Last night I was at the barracks of the 16th Air Assault Brigade in Colchester. I was invited (along with lots of other people) to a presentation about the Brigade’s recent deployment to Afghanistan. I wondered what I was going to. It was entitled ‘Military Operational Presentation’ and I was not sure whether it would involve lots of marching and bands or would be the military equivalent of ‘show and tell’ or ‘what I did on my holidays’.
It was excellent. We heard from a wide range of different soldiers about the impact of the deployment, the range of activities undertaken and the strategies employed. We also met a squad of soldiers (in full kit) who told us about their roles in a normal daily patrol. What was inspiring was hearing how the soldiers were working with and alongside the Afghan people to help them establish a new paradigm: one in which fear of the Taliban was replaced by self-determination and respect. Like most people I have had a picture in my mind of daily gun battles and explosions in the Helmand Province (where the 16 AAB were deployed). I had created an image where every person who lived in that region was a Taliban sympathiser or supporter.
Instead we were told of how almost all Afghanis want the Taliban out but had lived in fear of intimidation and attack. By standing up to the Taliban and training Aghan police and troops to establish a safe living environment the indigenous population is recovering its confidence and self-belief. Alongside this is a programme to rebuild infrastructure, establish schools and businesses and enable local governance free from corruption or oppression. It’s not as heroic as gun battles or assaults, but it makes a bigger and longer-lasting impact.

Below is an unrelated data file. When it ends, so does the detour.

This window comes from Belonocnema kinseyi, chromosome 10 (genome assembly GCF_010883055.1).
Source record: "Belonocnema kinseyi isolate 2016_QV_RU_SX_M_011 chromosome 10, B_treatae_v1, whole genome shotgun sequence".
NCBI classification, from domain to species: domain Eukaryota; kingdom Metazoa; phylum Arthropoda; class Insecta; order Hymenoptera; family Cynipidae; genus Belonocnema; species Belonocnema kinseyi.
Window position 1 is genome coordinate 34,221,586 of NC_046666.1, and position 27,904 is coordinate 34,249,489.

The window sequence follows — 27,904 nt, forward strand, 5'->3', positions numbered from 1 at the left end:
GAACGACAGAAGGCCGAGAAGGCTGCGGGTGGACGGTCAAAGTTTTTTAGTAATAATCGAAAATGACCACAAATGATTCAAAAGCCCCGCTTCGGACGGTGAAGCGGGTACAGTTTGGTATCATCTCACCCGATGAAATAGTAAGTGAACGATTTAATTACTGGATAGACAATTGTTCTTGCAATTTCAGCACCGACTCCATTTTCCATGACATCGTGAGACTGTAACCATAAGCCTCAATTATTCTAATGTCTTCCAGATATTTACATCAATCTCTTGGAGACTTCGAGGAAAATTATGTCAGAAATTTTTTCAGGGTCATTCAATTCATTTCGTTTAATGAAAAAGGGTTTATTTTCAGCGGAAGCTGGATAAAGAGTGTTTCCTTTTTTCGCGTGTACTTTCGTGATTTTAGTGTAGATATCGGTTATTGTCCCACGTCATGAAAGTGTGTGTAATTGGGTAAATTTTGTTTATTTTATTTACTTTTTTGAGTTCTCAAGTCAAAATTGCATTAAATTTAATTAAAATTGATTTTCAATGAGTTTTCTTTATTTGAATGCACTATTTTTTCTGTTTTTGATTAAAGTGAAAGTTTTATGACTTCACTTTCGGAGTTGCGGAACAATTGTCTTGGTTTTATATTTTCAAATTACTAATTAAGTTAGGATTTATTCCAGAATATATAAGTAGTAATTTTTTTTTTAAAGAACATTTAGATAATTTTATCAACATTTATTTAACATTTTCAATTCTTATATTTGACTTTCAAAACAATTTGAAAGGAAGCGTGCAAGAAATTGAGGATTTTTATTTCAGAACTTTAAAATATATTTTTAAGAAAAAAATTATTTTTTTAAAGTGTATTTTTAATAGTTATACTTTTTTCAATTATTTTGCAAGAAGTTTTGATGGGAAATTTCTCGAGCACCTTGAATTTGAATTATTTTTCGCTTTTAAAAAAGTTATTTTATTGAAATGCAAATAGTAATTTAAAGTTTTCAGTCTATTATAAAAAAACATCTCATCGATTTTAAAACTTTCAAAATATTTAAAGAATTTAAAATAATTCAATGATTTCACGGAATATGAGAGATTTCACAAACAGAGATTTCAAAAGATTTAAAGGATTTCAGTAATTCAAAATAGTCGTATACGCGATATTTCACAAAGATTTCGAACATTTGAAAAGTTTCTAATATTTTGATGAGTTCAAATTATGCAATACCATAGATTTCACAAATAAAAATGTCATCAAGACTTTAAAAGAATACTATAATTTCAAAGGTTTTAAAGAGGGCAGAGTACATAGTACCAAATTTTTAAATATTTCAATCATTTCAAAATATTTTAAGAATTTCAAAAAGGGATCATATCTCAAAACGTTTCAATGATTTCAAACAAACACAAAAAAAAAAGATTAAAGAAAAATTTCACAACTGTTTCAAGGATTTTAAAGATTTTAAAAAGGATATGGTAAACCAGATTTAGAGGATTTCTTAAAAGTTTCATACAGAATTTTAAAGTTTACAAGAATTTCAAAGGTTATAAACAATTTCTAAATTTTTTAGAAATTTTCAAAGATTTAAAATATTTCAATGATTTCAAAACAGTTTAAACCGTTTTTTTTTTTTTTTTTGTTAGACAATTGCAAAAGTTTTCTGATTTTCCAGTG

I have long been uncomfortable with the ‘Onward Christian soldiers’ approach to the Christian faith in which we are in a constant battle and need to strive towards victory. I am not saying that there is not a threat from the ‘opposition’ but I do feel that some Christians overplay it. Military metaphors make me feel uncomfortable when Jesus said that we should love our enemies. Perhaps we need to learn a lesson from the military in Afghanistan. Rather than going in all guns blazing we should be seeking to win ‘hearts and minds’ with our approach to other people. Jesus’ mission question: “What would you like me to do for you?” is a great way to start.
On Monday this week I met with people from other churches in the town to see if we can make a more coordinated approach to serving our town and communities. It was so encouraging to have a common vision and desire to serve and bless our town by being and sharing good news.
Jeremiah’s message from God to the people in exile was:
Marry and have sons and daughters; find wives for your sons and give your daughters in marriage, so that they too may have sons and daughters. Increase in number there; do not decrease. Also, seek the peace and prosperity of the city to which I have carried you into exile. Pray to the LORD for it, because if it prospers, you too will prosper. Yes, this is what the LORD Almighty, the God of Israel, says: Do not let the prophets and diviners among you deceive you. Do not listen to the dreams you encourage them to have. (Jeremiah 29:6-8)
They were encouraged to settle down but to seek the peace and prosperity of the city. Blessing where we live not only blesses us but demonstrates the nature of God to the people around us.
Be blessed. Be a blessing.
Admiral Greaves-Brown was in charge of the Navy, and he was visiting his colleague General Marshall, who was in charge of the Army. Greaves-Brown arrives at the military camp and is greeted by Marshall. They both walk around the place, and Greaves-Brown asks: “So how are your men?”
“Very well trained, Admiral.”
“I hope so. You see, my men over at the Navy are so well trained, you could see they’re the bravest men all over the country.”
“Well, my men are very brave, too.”
“I’d like to see that.”
So Marshall calls Private Johnson and says: “Private Johnson! I want you to stop that tank coming here with your body!”
“Are you crazy? It’d kill me, you idiot! I’m out of here!” As private Johnson ran away, Marshall turned to a bewildered Greaves-Brown and said:
“You see? You have to be pretty brave to talk like that to a General.”